Wednesday, February 3, 2016

Archetypes and Subversions

Now Playing: Chris Cornell - Seasons (Man of Steel soundtrack)

I mentioned I got really mad at Red Rising for how it handled its female characters. I was also, surprisingly, mildly disappointed in the much-better-crafted The Grace of Kings for the same reason.

Because both Grace of Kings and Red Rising were due on the same Saturday at the library, I had to rush that final week to finish the both of them. They're not alike, of course. The Grace of Kings is better written, better plotted, has better characters, is more imaginative, has a better grasp on emotion and complexity. Basically, it's just better. Overall, Ken Liu is a better writer.

I do look forward to upcoming books in his series and how the world and the characters will develop. But. Yeah. I gave it three stars. And inadvertently, because I read it back to back with Red Rising, I ended up thinking a lot about a similar problem I had with them both.

Basically, I always find it weird that we're over a decade into the 21st century and female characters are still just. . .written really, really badly. If they're not boring archetypes, they're insultingly underutilized and/or disgustingly tossed aside for the benefit of the male characters. As harsh as I was with The Grace of Kings, this review pretty much summarized what my problem was with the book--and that reviewer holds nothing back.

A lot of dude-bros will get annoyed that readers like us are angry when books have minimum female characters or stereotypical female characters. And all I gotta say to that is eat a dick, I deserve to be represented in my favorite genre and my favorite adventures, and until there's a gender balance among all storytelling mediums, you're not allowed to pretend we should be content with the bare fucking minimum.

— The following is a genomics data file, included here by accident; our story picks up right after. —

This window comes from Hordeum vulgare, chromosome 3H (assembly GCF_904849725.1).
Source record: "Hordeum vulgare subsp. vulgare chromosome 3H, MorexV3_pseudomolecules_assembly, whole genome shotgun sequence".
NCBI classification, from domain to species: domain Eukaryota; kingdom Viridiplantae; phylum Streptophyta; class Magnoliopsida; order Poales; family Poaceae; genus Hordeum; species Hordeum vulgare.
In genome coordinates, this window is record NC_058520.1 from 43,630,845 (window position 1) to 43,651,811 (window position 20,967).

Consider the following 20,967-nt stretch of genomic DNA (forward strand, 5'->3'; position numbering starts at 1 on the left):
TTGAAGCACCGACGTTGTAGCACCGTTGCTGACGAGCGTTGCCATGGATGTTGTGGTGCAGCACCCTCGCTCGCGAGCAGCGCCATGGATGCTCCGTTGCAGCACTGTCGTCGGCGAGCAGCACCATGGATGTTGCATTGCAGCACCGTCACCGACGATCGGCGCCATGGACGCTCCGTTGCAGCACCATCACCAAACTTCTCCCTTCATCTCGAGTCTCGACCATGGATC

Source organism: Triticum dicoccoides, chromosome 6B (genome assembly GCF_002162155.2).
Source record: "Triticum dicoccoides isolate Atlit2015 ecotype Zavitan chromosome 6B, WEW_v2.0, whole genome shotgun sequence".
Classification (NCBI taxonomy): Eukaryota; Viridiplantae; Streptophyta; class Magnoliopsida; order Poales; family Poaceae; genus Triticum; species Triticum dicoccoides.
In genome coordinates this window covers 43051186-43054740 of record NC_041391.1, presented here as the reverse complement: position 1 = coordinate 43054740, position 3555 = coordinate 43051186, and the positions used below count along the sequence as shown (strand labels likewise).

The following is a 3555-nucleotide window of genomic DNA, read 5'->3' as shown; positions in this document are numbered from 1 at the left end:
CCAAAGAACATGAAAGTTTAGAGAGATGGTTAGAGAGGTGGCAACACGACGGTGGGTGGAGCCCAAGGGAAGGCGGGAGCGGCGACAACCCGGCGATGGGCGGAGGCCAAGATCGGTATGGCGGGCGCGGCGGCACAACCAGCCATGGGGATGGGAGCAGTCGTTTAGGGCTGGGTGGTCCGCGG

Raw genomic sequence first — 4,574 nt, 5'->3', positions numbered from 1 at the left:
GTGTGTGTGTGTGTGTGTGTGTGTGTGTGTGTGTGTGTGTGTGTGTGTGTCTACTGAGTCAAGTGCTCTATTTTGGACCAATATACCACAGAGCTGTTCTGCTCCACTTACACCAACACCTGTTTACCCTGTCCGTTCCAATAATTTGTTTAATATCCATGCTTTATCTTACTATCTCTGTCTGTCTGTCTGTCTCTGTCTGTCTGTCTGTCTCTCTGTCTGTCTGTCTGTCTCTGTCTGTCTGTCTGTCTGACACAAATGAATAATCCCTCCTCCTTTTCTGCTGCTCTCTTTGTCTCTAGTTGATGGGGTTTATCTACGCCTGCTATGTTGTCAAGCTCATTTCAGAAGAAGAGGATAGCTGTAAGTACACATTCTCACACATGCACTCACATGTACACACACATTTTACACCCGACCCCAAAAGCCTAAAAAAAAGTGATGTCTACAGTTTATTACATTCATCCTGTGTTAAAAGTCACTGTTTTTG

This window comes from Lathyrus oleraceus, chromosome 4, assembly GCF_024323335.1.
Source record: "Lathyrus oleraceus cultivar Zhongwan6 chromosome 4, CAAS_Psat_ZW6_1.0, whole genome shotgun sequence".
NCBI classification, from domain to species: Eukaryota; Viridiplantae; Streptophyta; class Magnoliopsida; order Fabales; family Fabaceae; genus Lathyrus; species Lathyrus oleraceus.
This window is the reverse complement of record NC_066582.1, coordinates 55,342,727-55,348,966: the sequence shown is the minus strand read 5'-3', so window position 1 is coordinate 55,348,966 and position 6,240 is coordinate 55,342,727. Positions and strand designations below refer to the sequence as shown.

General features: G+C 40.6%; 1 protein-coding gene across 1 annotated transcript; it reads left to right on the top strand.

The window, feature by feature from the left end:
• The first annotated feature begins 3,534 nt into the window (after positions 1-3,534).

The weird thing is, people are surprisingly hard on Grace of Kings for not doing more with its female characters. Yet Red Rising, at least in my friends' list, got a lot of leeway on the whole Women in Fridges and Rape as Plot Device problems. (Some people argued the rape plot points were handled properly in connection to how brutal it was? But. Uh. I have no idea what they're talking about). People gave it four or five stars while acknowledging that it's utterly misogynistic.

I couldn't do it. I just couldn't forgive it.

In the years that I've become more and more attached to the feminist movement, I've found it impossible to just "turn my brain off" and let sexist narrative choices wash through me. If it's there and it's prominent, I will hone in and hate it. Hate, hate, hate it. It's intrinsic now. And for anyone rolling their eyes--I get daily reminders of prominent sexism in our modern era. If I stay at home, I get those reminders through the good ol' internet. If I leave, hit a cafe, walk around Downtown Miami, I get those reminders just moving around streets. No matter what I'm wearing, how I feel, what time of day it is. I. Get. Reminded.

It's enough to make a girl angry.

And while Grace of Kings has some problems in that department, Red Rising is utterly horrendous. There's no reason for why it treats its female characters the way it treats them. It's just there, a byproduct of our real life fucked up culture overstuffed with fucked up narratives. On occasion it seems to think it's better and more complex than it actually it is and it never quite rectifies this problem.

And weirdly, GoK is almost there too.

Because GoK is a better book, I'm going to discuss it more thoroughly. It bothers me because the book is so good and because I understand, on a thematic level, what Ken Liu was trying to do.

Basically, GoK deals a lot with the expectations of the genre. A lot of books would end after the formidable blue blooded warrior destined for greatness ascends through his cunning eye for warfare and the games of politics to take the throne. That's, at best, the middle point of GoK. It chooses to keep going, really bringing its character through a downward spiral and showcasing the dangers of peoples' actions and the extremes of their personalities and choices.